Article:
I’ve tagged each scene with the point of view of the character featured in it to help search and keep track. The idea of colour coding sounds like good one, I might have to use that as well. Definitely onto a winner. 🙂

  10. shell flower says:

    I think I might check out the free trial. I keep hearing how awesome Scrivener is.

  11. Nagzilla says:

    I have to admit, as a techie geek this looks really cool.

  12. I love Scrivener! I’ve been using it for 2 years now and while I prefer Word for shorter pieces (flash and Short fiction), I wouldn’t write novels on anything else.

    • Pete Denton says:

      The only thing I’ve not worked out yet is how to print in Scrivner. I still compile to Word and then print. At the moment I have not done much other than write novels so not sure whether I would write short stories or flash fiction In it. Something to think about in the future. 🙂

  13. I tried it for this April’s Camp NaNo. Perhaps I didn’t give it a fair try but I didn’t like it. I couldn’t get used to the note card part, it didn’t let me do my Protaganist, Antagonist, Setting, Conflict, Twist sentence for each scene at the top of the card. (Which I normally do on 4X6 index cards). I will admit I like being able to refer quickly to my character sketches. However, I couldn’t figure out how to do location notes. Anyway I ended up putting the WIP back into Word and making my notes on characters and locations on notebook paper, the way I’m used to. I’ll give it another try, I don’t like to give up on things too soon.

    • Pete Denton says:

      Sorry it didn’t seem to work out for you. I can understand doing camp number you need to have something that worked quickly otherwise you would miss your daily word counts! Good luck with your next try. Happy writing 🙂

  14. I love Scrivener. I have been using it for three years and it keeps improving with every update.

  15. cassmob says:

    I’ve heard lots of positives re Scrivener. I will, I will, I will try it! Wonder how it will go for fqmily history.

    • Pete Denton says:

      I think it should work for any kind of writing. Make sure you go through the tutorial. I’m sure it will make a difference in the end. Happy writing 🙂

  16. I have run through the tutorial and it looks promising. I have used New Novelist, a similar software system, in the past. However, it seems Scrivener may be a little more robust. We’ll see how it goes.

  17. noelleg44 says:

    Thanks for the recommendation. I’m not so far along with a new book so it could be- very useful! Loved the pictures – never saw the Avon River, even when I was in Stratford for a performance of The Tempest. How did I miss it?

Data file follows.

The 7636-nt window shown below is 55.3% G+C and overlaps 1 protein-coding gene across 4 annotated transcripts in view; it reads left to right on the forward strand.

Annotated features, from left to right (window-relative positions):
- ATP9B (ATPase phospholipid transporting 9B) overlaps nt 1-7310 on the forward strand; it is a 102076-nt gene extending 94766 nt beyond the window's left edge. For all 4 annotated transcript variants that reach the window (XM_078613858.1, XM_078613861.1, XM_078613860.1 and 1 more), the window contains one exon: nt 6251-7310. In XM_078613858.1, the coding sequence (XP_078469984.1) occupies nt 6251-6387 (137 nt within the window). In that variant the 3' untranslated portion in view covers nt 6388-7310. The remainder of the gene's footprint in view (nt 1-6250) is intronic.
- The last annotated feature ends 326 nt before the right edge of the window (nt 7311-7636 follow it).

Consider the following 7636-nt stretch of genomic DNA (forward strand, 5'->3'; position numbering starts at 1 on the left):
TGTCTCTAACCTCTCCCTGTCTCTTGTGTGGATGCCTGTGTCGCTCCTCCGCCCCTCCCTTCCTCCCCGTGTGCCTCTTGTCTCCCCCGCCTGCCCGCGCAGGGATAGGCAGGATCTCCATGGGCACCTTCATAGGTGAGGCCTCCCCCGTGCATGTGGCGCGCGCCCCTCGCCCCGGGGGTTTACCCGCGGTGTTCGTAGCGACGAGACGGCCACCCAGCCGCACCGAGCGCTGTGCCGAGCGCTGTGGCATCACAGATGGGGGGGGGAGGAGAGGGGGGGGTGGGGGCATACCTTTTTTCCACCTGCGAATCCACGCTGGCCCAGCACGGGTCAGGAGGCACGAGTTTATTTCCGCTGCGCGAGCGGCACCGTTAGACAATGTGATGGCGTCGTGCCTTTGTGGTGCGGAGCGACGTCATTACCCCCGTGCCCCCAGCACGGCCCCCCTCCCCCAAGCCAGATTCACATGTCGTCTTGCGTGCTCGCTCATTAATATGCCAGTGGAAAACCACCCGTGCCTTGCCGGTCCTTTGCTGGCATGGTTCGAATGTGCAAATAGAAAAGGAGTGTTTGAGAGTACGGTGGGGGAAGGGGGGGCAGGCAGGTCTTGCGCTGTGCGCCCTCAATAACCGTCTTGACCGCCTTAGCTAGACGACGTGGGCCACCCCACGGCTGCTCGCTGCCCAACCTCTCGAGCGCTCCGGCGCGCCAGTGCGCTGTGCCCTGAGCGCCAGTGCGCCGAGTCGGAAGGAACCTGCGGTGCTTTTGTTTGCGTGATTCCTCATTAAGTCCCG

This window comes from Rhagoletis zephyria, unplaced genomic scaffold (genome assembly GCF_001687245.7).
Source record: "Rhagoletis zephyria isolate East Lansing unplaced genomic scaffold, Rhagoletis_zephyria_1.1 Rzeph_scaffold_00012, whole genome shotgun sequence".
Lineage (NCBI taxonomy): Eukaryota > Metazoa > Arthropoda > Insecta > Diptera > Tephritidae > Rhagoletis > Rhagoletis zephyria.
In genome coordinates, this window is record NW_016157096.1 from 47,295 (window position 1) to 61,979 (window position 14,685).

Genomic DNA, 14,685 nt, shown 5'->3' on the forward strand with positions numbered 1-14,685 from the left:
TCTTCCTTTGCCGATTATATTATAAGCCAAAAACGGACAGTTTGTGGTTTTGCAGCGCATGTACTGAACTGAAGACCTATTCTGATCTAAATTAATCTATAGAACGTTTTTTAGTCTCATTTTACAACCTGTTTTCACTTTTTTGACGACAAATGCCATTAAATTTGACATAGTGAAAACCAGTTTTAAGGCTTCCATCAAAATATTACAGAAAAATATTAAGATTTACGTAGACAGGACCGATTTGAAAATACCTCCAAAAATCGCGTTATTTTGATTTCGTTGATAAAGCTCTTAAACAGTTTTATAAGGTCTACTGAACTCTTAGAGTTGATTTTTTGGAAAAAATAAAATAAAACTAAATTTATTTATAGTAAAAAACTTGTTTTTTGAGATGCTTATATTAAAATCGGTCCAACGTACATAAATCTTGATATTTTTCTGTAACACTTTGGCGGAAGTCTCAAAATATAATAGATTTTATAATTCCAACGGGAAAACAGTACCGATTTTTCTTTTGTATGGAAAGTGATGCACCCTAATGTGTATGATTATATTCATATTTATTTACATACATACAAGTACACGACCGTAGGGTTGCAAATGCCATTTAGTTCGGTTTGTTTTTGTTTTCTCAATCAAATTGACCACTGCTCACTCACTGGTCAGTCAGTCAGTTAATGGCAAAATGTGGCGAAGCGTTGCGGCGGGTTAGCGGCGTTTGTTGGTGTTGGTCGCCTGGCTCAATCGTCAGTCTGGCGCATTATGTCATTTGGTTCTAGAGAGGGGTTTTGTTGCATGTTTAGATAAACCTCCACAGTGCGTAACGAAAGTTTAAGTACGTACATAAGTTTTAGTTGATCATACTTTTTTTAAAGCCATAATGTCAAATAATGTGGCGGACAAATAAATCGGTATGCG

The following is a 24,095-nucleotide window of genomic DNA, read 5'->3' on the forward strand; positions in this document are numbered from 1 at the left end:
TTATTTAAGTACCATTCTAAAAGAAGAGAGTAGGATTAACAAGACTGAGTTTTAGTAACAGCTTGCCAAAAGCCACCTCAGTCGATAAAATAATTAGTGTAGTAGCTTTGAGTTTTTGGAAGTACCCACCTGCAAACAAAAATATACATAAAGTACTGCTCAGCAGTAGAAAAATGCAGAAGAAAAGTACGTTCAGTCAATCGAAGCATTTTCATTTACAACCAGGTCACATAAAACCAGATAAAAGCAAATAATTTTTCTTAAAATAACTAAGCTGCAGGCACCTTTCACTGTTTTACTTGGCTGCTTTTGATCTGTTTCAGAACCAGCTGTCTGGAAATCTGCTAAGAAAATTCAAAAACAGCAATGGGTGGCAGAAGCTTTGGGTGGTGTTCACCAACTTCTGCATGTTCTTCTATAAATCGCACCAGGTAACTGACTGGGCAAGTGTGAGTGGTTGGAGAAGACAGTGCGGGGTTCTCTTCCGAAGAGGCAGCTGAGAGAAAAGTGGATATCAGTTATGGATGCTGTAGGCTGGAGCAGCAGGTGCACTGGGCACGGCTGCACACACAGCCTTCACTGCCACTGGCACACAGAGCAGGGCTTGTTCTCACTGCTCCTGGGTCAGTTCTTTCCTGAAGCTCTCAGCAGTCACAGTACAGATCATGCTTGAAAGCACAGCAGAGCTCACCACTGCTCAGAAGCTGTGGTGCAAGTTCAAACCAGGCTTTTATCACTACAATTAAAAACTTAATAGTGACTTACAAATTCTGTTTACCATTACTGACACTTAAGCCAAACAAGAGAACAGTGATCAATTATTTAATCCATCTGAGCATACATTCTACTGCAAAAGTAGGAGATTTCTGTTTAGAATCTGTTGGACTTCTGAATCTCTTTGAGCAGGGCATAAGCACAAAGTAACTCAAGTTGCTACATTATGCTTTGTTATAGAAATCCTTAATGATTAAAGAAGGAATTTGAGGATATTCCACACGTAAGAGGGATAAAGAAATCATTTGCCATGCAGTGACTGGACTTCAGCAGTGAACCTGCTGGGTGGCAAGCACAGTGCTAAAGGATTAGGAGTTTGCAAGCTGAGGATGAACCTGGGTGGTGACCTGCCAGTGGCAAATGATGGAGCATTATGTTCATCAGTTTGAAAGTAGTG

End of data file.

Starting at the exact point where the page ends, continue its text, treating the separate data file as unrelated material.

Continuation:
18. alisonamazed says:

    Hi Pete, That’s a really interesting post about Scrivener. There’s a woman in Brighton who uses a derivative of ‘scrivener’ as her the nym – at least she is the person who’s gravatar comes to mind when I hear the word! In any case, the program you describe sounds like the perfect thing for me….it might even help me organize all the files on my computer – too many, far too many.

  19. Liz Brownlee says:

    That sounds very clear, you explained it well. I’m a poet – i have endless problems trying to find the most up-to-date version of poems as I file them all over the place – too many of them really. I think as I’m on mac that updating to the latest version would help as then every version is behind the one you are working on at the minute, but I do sometimes wonder if a software thing is the way to go!

    Good luck with the rest of the A-Z! I’m doing animal poems and facts and often a drawing as well, I like to make things hard for myself.


  20. Mama J says:

    I’ve never used scrivener but it does look quite useful having everything in one place.

  21. Laura Hogan says:

    I always hear good things about Scrivener. I use one document in Word at the moment, but I think I might use Scrivener for my next novel!

  22. jadereyner says:

    I’d heard of Scrivener but never really realised what it was. Now I do! Having just completed a fairly long novel in Word, I can see how this programme would benefit me. May have to have a little look. Thanks for the tip off!

  23. I’m on the fence with Scrivener. I love all the features, but I find them a little distracting (the equivalent of having too many places to store stuff). Plus, I’m addicted to planning out my novels using pen and a spiral. I make a scrapbook full of notes and visuals to help me work out the plot.

    • Pete Denton says:

      I’ve been known to map bits of mine out in PowerPoint! I can see certain parts not working for you that way. I’m finding the features I don’t know about tempting, but I’ll wait until I finish the latest draft before I investigate further.

  24. ioniamartin says:

    Thank you for this. I have been hearing about this and wondering what it was for a while but never got around to looking it up.

  25. jmmcdowell says:

    I love Scrivener and would never go back to Word. The flexibility it offers works for all types of writers, from pantsers to outliners. There is a bit of a learning curve, but it’s worth the time and effort!

  26. My “s” was for Scrivener, too! Although strangely, I find I compose in Word or Ommwriter, but then port it all to Scrivener the moment I ened to do anything remotely revision-oriented.

    I think it’s a godsend. So nice when people design software with exactly the needs of a specific set of users in mind. I’m using it to write my dissertation, too.

  27. Subtlekate says:

    Another convert. There is no resistance to the Scrivener.

  28. Pingback: T for Tracking | My corner of the world

  29. I hear nothing but good things about Scrivener. Thank you. Will have to come back here when I finally to download it.

  30. Looks like I need to spend my next free day learning Scrivener techniques…

    • Pete Denton says:

      Next time we all get together bring your laptop and we can go through some of it if you like. I like it more and more and I probably only use 5% of what it can do. I feel more Scrivener related posts forming 🙂